Koolbardi Students – NAIDOC and Bunuru Bonar

Koolbardi Students - Naidoc And Bunuru Bonar 1

Koolbardi Student Group 

We started 2022 with our new Koolbardi  (Magpie in Noongar) group brainstorming creative ideas for Vasse PS NAIDOC week celebrations. On Mondays during this term, the student group will get together in year levels. There’s a huge task ahead, but plenty of time to gather their brilliant ideas and plan to bring them to life to spread the message throughout the school for this annual event that is also very close to our hearts. NAIDOC celebrations will take place at the end of Term 2. Students are eager to get their creative juices flowing and showcase our wonderful indigenous culture to the whole school community! 

Bunuru Bonar

Also did you know it is the season of Bunuru Bonar (The Second Summer – Season of Adolescence). Bunuru is the hottest time of the year with sparse rainfall, long days and hot easterly winds along with the continuing cool sea breezes that grace us most afternoons.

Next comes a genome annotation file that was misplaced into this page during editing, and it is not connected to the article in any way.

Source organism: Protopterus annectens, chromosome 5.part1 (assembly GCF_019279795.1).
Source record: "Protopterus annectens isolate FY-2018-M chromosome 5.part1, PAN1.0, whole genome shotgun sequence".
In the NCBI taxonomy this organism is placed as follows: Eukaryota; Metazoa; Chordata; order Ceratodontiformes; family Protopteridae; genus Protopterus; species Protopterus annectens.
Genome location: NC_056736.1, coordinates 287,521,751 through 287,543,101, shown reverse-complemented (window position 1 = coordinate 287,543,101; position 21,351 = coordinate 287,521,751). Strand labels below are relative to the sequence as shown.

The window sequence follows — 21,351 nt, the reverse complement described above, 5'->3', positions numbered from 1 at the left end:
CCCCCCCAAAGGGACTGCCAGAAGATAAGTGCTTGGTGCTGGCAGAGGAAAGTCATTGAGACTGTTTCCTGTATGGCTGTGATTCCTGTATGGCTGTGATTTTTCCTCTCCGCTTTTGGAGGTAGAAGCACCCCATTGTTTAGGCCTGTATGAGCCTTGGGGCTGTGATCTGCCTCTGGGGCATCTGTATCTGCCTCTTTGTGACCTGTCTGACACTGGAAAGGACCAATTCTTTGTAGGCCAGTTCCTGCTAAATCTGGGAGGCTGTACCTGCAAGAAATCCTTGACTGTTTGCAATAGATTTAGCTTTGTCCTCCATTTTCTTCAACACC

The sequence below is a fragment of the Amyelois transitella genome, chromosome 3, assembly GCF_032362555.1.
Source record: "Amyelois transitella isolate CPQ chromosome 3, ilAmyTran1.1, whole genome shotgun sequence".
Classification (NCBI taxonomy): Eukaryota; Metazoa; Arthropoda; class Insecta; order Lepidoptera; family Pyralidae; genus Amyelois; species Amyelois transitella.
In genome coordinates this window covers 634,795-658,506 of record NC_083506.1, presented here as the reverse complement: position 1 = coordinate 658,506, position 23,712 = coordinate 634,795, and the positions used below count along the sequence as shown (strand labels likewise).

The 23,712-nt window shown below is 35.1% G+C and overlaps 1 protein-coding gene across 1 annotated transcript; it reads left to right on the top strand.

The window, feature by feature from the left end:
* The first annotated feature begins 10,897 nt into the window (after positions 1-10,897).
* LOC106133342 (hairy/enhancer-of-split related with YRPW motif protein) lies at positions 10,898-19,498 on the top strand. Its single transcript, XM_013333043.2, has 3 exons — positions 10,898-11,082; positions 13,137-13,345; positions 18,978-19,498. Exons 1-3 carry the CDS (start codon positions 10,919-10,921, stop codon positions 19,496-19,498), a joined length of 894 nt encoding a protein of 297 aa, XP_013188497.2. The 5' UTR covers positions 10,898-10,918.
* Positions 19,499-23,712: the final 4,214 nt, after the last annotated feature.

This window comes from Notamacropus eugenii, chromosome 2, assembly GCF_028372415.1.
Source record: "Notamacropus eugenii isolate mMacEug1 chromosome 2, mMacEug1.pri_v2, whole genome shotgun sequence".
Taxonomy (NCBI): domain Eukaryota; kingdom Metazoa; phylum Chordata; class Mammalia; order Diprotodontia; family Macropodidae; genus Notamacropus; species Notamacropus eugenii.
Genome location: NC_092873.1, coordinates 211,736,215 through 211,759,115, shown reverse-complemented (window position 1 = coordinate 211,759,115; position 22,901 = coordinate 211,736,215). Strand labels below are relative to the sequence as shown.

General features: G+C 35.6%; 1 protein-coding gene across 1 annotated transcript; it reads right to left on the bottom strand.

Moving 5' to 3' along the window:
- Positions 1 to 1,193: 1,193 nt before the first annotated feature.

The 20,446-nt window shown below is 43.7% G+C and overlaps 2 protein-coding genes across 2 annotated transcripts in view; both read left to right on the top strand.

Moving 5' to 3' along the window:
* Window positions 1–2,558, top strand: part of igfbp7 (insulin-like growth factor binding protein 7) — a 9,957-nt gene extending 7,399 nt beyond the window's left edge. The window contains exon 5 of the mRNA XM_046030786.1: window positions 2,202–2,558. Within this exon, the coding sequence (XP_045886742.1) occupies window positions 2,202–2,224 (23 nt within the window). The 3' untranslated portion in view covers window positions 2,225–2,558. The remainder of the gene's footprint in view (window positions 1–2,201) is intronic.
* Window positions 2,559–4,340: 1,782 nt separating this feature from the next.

Traditionally this was, and still is, the time of the year where the Wardandi Noongar would be living along the coast, rivers and estuaries gathering fish, crabs, mussels as well as marron and turtles from the wetlands. Because of this, freshwater foods and seafood were a major part of their diet during the Bunuru Bonar (Season).

It was also the time when the wattle seeds, banksia blossoms and various roots were collected.

Koolbardi Students - Naidoc And Bunuru Bonar 2This is the time of the year the flowers of the flowering Gums are in full bloom, including Jarrah, Marri and Ghost Gums, along with the striking coneflower from the Djiridji or the female Zamia palm (Macrozamia riedlei).

In late summer families would traditionally get together in large numbers around freshwater sources along the coast, to hold their annual corroboree (meeting/gathering).

Gemma Bynder (AIEO)
Aboriginal and Islander Education Officer